May 13, 2014

We don't skinny dip, We chunky dunk

WARNING: The story you are about to read is not only true but embarrassing. Be advised.

Quit wading around and FISH!

Due to unforeseen events I was unable to fish for most of April. A true shame considering I still had gear I wanted to test. I hope to make up for this in May. Recent events have taught me, Fish Now, Not Later. Don't plan to do more fishing as you get older just get out and fish more. You can fish less when your dead... 

Beginners Log: Swim date May 12th, 2014
Location: The Hood River (The Mouth)
Event Time: 9 A.M.
Air Temp: 57 Deg.

This story first began on a quiet Monday morning, alarm clock rang! Bright and early - tip toed out of the house not to wake the kids, coffee in hand and down to the Hood I went. Water levels looked good, sunshine and warm weather on it's way. Just after 6 a.m. I made the trek across the river. Now I specifically remember pausing just after checking the river - At that point I decided to leave my wading staff in the truck, thinking I could make it, I've seen worse. Was this confidence or cockiness, more on this later. Today was the day to not only get on the water but to also test my new Sage One 7116 Spey Rod and Sage reel the shop just lined a few days earlier. Who knew I'd also be putting my Redington Waders to the test. Waterproof? I'll be the judge of that!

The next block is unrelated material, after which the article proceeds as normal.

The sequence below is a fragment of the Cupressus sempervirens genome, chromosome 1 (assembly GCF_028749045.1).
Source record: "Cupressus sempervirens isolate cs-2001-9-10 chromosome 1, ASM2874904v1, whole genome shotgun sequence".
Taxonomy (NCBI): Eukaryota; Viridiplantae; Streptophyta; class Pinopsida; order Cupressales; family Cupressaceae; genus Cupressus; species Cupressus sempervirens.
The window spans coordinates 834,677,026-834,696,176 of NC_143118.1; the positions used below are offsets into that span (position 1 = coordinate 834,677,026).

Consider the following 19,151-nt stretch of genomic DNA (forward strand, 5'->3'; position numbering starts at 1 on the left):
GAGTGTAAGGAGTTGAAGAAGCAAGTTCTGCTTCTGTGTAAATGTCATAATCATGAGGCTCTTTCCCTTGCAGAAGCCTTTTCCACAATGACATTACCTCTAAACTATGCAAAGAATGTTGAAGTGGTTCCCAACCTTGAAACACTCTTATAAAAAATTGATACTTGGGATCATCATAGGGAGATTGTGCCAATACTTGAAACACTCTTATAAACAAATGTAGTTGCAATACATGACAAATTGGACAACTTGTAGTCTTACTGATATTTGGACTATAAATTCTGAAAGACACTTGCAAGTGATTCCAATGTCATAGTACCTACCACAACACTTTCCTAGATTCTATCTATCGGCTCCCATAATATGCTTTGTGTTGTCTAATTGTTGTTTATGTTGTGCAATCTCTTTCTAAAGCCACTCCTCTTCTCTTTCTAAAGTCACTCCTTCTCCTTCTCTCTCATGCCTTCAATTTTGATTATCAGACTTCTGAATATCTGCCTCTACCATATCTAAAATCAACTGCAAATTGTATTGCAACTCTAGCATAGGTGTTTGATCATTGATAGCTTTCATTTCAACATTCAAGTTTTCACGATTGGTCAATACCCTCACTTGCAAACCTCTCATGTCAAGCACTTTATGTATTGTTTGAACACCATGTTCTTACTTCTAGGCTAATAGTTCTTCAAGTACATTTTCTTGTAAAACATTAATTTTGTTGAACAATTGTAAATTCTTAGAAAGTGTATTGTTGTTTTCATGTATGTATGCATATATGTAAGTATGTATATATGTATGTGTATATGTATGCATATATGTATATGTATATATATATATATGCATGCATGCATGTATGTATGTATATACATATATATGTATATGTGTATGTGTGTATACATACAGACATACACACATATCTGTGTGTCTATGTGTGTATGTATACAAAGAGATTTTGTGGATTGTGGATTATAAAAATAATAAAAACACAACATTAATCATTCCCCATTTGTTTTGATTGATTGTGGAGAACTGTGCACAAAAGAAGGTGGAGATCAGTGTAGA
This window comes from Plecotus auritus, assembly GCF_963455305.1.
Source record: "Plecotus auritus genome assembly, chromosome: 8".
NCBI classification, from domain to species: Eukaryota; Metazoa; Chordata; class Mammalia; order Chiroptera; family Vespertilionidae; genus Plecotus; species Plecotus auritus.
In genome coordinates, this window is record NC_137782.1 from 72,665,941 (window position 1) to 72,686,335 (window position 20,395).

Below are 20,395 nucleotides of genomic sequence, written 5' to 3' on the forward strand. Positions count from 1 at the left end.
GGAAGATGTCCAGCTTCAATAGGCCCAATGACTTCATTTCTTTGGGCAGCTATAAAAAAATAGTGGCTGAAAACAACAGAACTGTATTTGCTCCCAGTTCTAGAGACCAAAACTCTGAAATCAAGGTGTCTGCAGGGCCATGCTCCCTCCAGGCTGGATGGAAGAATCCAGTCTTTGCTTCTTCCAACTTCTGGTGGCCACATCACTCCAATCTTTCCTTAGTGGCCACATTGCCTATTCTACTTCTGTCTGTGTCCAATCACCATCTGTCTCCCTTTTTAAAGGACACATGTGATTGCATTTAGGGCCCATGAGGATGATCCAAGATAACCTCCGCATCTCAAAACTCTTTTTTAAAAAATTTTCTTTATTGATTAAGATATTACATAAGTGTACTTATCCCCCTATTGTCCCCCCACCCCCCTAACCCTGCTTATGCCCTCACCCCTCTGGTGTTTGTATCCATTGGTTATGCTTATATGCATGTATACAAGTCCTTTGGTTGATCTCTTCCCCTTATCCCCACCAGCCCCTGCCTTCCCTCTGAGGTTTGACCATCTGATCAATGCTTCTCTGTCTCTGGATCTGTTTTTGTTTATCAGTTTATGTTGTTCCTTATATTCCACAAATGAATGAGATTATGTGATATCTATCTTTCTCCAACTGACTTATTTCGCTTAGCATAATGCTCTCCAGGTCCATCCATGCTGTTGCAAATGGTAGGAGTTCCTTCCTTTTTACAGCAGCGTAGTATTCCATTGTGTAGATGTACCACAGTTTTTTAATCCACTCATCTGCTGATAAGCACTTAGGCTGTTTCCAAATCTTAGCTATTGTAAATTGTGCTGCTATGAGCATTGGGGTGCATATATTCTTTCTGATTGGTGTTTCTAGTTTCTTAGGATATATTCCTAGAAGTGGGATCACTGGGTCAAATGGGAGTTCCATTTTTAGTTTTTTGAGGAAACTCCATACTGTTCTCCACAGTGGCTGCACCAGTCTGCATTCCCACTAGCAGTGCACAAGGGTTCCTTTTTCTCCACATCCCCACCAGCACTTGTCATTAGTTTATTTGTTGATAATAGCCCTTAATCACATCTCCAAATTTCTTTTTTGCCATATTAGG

Still fairly new to the sport, but I already decided I loved wading in rivers, as long as I'm dressed appropriately. Something about standing away from the bank and being a little closer to... lets say the action of things. Something appealing about it. Water running through your fingers, sun just about peaked over the hillside. Yep, I was fishing! Recently I made the decision and purchased myself my first ever Redington Sonic-Pro waders for two reasons, price and quality. Per a recommendation from our product specialist and a few wise words from George our Redington rep. These are the kind of guys who actually use the gear they help promote. Something to be said about that. I won't go into a full review on these Redington Waders (save that for another post) but lets just say I've been happy with them. More on these momentarily.

Clothing Optional: No I don't mean fish naked, but don't let me stop you. A key factor to always keep in mind is choose your clothing wisely. Plan ahead for the weather conditions that are and could be. Due to my current apparel I find myself running into problems with certain types of clothing. Whether it's dipping your hand in the water and getting your (cotton) cuff sweater wet by accident and the cotton not drying quick enough or t-shirts taking forever to dry due to sweat these things have been an issue at least for me.

All work and no play makes jack a dull a boy:
I'm the kind of guy who would love not to have a smart phone, but often times it's necessary to be able to access work emails and answer calls on the go. It's bad habit not leaving the phone in the truck while fishing. So my advice is, either leave your phone in the truck or get a waterproof case or waterproof baggy for it (maybe a lanyard too). You never know when or why you may need it.

Point of No Return